Node.js: What is a module?

Modules in Node.js SbDevBlog

Node.js considers each file as a module. But what is significant about the module? In the browser, the window is the global object.

For example, we define the function helloNode() that can be accessed using a window.

var helloNode = function () {

 return “Hello Node”;


window.helloNode() // O.p: Hello Node

But in a real-world application, we may have multiple files that can define functions with the same name. In that case, another function can override the original function, which may lead to an error.

So, we should avoid defining variables or functions in a global scope. Modularity comes into the picture to resolve this issue.

In OOP terminology, a module is like a class where we encapsulate business logic that can be accessed using an object.

In the code of Node, we have a concept called a module. As we discussed, every file in Node.js is considered a module—variables and functions we define in a file that are scoped to that file only. In OOP terminology, those variables and functions are private members of that file.

To make it accessible outside of that module, we must export it explicitly and make it public.

Types of modules in Node.js

There are three types of modules in Node.js

  1. Core Modules

    Node.js comes with several built-in modules that are known as core modules. We can load these modules by using the required function.

    e.g: const module = require(‘module_name’);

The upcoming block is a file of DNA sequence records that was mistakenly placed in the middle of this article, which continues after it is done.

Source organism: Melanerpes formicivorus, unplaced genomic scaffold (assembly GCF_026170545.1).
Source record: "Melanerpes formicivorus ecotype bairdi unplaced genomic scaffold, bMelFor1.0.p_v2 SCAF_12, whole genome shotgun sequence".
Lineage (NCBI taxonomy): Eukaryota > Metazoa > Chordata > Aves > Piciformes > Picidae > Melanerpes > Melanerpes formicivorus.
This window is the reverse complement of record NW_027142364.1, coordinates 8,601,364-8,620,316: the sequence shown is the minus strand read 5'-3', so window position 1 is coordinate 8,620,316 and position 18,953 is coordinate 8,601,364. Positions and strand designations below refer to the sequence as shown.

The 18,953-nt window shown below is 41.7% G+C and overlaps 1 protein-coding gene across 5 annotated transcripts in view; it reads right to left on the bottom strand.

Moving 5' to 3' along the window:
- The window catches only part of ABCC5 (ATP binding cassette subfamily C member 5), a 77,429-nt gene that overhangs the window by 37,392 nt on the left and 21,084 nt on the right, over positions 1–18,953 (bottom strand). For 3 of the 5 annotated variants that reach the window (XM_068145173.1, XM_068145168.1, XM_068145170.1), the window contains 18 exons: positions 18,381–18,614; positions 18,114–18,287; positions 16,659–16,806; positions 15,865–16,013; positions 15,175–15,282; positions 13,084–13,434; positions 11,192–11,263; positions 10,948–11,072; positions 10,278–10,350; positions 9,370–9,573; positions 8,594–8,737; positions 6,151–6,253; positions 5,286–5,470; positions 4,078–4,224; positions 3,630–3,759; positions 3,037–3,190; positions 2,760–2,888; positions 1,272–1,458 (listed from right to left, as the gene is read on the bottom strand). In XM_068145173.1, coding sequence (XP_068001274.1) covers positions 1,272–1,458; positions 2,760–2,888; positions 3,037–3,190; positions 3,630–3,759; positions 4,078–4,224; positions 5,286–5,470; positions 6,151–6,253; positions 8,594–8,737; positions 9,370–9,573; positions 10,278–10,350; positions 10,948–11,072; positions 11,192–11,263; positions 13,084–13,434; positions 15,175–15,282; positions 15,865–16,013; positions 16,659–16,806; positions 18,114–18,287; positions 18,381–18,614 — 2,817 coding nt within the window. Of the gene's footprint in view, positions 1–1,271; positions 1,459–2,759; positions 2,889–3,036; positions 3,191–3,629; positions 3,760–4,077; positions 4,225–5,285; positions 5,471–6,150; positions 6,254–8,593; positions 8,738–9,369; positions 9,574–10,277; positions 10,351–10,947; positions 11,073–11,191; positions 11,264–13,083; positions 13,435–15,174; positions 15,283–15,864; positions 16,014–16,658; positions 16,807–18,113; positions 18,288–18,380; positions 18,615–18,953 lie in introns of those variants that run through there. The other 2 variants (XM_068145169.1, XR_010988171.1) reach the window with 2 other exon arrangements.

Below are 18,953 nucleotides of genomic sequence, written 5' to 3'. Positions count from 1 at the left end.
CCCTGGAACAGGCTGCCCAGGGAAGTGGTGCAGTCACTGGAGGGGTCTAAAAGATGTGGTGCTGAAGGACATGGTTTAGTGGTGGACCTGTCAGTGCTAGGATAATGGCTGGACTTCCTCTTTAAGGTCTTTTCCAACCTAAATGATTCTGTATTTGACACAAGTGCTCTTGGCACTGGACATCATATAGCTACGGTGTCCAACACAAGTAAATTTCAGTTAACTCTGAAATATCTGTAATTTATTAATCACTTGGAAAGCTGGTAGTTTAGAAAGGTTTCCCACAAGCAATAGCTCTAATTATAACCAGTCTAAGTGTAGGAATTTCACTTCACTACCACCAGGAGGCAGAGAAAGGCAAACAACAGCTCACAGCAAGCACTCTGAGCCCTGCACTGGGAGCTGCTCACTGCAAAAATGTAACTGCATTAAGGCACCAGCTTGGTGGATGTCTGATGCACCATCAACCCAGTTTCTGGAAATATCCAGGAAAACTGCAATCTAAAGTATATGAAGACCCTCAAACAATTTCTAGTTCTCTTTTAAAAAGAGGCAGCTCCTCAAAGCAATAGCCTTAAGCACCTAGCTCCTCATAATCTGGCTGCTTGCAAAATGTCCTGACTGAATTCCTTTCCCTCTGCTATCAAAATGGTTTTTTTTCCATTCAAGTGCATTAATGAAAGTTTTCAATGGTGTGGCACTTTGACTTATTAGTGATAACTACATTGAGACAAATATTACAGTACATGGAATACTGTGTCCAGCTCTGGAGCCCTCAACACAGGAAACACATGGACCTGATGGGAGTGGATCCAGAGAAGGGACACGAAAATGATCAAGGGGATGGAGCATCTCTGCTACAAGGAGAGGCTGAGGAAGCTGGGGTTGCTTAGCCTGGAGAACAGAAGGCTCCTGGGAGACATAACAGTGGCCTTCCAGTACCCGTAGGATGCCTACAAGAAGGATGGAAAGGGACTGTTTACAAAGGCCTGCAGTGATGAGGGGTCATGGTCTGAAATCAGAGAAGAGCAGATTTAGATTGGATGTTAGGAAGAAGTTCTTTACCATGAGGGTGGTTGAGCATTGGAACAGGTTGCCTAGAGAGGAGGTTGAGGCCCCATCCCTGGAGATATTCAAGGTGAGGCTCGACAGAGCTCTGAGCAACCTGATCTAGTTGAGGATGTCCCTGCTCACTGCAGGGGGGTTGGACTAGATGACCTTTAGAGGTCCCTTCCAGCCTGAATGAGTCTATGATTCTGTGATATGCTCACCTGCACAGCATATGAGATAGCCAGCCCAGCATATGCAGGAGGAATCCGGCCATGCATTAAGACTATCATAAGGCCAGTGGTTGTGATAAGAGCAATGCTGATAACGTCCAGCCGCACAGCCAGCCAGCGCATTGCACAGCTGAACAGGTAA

The required function returns a JS type, depending on what the module returns.
  1. Local Modules

    We create modules for our project. We will create a local module in our future posts.
  1. Third-Party Modules.

    Modules that are neither built-in nor developed locally but are available online using NPM (Node Package Manager) are known as third-party modules. These modules can be installed globally or inside the project directory by using NPM. Mongoose and Express are examples of third-party modules.

In conclusion, modules are like classes in the short term, but we need to export them to make them available for other components. We can inject those classes into our component using the required keyword, just like in the constructor. Then, we can access the module’s data, like variables and functions, by creating object variables.

That’s it for understanding the base of modules in Node.js. We will create our first local module in the next article. So stay tuned by subscribing to our newsletter. Please use the comment box for your valuable suggestions. Thank you.

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